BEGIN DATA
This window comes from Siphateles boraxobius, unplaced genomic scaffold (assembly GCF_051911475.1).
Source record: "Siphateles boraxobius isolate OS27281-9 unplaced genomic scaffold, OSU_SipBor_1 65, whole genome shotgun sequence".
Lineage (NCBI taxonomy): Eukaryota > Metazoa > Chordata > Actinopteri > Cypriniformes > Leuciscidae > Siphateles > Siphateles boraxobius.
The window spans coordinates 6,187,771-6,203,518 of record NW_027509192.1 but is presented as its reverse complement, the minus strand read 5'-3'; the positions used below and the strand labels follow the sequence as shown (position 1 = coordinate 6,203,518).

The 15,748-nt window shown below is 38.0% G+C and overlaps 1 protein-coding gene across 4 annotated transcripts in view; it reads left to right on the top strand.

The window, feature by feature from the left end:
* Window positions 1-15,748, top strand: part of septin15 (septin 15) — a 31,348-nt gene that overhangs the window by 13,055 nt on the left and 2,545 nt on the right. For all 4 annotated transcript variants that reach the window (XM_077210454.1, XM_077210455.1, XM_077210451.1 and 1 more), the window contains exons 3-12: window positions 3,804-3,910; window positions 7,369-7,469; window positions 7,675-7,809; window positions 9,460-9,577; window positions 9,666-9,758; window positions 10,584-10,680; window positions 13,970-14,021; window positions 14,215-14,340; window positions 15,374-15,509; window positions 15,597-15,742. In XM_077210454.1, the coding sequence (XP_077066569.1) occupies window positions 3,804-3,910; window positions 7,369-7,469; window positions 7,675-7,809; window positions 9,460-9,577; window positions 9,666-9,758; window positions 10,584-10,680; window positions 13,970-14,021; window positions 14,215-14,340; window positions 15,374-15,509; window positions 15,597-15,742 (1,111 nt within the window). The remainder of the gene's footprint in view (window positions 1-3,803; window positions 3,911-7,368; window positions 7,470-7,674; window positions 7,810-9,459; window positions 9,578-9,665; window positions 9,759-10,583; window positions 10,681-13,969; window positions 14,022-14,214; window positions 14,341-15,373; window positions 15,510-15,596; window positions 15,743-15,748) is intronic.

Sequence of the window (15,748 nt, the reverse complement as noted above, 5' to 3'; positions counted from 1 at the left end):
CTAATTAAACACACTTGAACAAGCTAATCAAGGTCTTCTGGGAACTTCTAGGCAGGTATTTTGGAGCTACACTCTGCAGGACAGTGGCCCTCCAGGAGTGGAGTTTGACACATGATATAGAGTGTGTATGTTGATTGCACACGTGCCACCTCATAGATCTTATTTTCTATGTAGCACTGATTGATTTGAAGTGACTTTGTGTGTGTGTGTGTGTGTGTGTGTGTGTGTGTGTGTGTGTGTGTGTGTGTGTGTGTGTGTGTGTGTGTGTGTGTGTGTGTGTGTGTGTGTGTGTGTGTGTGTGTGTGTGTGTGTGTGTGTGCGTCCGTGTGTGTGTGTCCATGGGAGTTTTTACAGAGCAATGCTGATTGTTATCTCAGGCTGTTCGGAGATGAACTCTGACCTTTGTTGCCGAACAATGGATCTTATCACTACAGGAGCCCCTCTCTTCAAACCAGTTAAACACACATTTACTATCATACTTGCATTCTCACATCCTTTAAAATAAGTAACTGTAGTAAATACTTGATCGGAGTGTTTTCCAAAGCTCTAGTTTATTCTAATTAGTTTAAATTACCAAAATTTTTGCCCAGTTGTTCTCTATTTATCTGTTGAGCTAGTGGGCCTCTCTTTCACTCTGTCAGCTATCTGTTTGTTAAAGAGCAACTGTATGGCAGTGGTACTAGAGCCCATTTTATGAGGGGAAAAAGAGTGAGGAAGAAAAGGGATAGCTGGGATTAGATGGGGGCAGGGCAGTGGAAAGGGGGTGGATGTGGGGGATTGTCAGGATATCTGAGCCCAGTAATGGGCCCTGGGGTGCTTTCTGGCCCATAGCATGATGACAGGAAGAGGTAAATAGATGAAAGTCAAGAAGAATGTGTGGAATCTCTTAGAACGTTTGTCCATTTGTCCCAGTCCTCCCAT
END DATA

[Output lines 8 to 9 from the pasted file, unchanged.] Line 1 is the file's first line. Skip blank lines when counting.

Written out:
Sequence of the window (15,748 nt, the reverse complement as noted above, 5' to 3'; positions counted from 1 at the left end):
CTAATTAAACACACTTGAACAAGCTAATCAAGGTCTTCTGGGAACTTCTAGGCAGGTATTTTGGAGCTACACTCTGCAGGACAGTGGCCCTCCAGGAGTGGAGTTTGACACATGATATAGAGTGTGTATGTTGATTGCACACGTGCCACCTCATAGATCTTATTTTCTATGTAGCACTGATTGATTTGAAGTGACTTTGTGTGTGTGTGTGTGTGTGTGTGTGTGTGTGTGTGTGTGTGTGTGTGTGTGTGTGTGTGTGTGTGTGTGTGTGTGTGTGTGTGTGTGTGTGTGTGTGTGTGTGTGTGTGTGTGTGTGTGTGCGTCCGTGTGTGTGTGTCCATGGGAGTTTTTACAGAGCAATGCTGATTGTTATCTCAGGCTGTTCGGAGATGAACTCTGACCTTTGTTGCCGAACAATGGATCTTATCACTACAGGAGCCCCTCTCTTCAAACCAGTTAAACACACATTTACTATCATACTTGCATTCTCACATCCTTTAAAATAAGTAACTGTAGTAAATACTTGATCGGAGTGTTTTCCAAAGCTCTAGTTTATTCTAATTAGTTTAAATTACCAAAATTTTTGCCCAGTTGTTCTCTATTTATCTGTTGAGCTAGTGGGCCTCTCTTTCACTCTGTCAGCTATCTGTTTGTTAAAGAGCAACTGTATGGCAGTGGTACTAGAGCCCATTTTATGAGGGGAAAAAGAGTGAGGAAGAAAAGGGATAGCTGGGATTAGATGGGGGCAGGGCAGTGGAAAGGGGGTGGATGTGGGGGATTGTCAGGATATCTGAGCCCAGTAATGGGCCCTGGGGTGCTTTCTGGCCCATAGCATGATGACAGGAAGAGGTAAATAGATGAAAGTCAAGAAGAATGTGTGGAATCTCTTAGAACGTTTGTCCATTTGTCCCAGTCCTCCCAT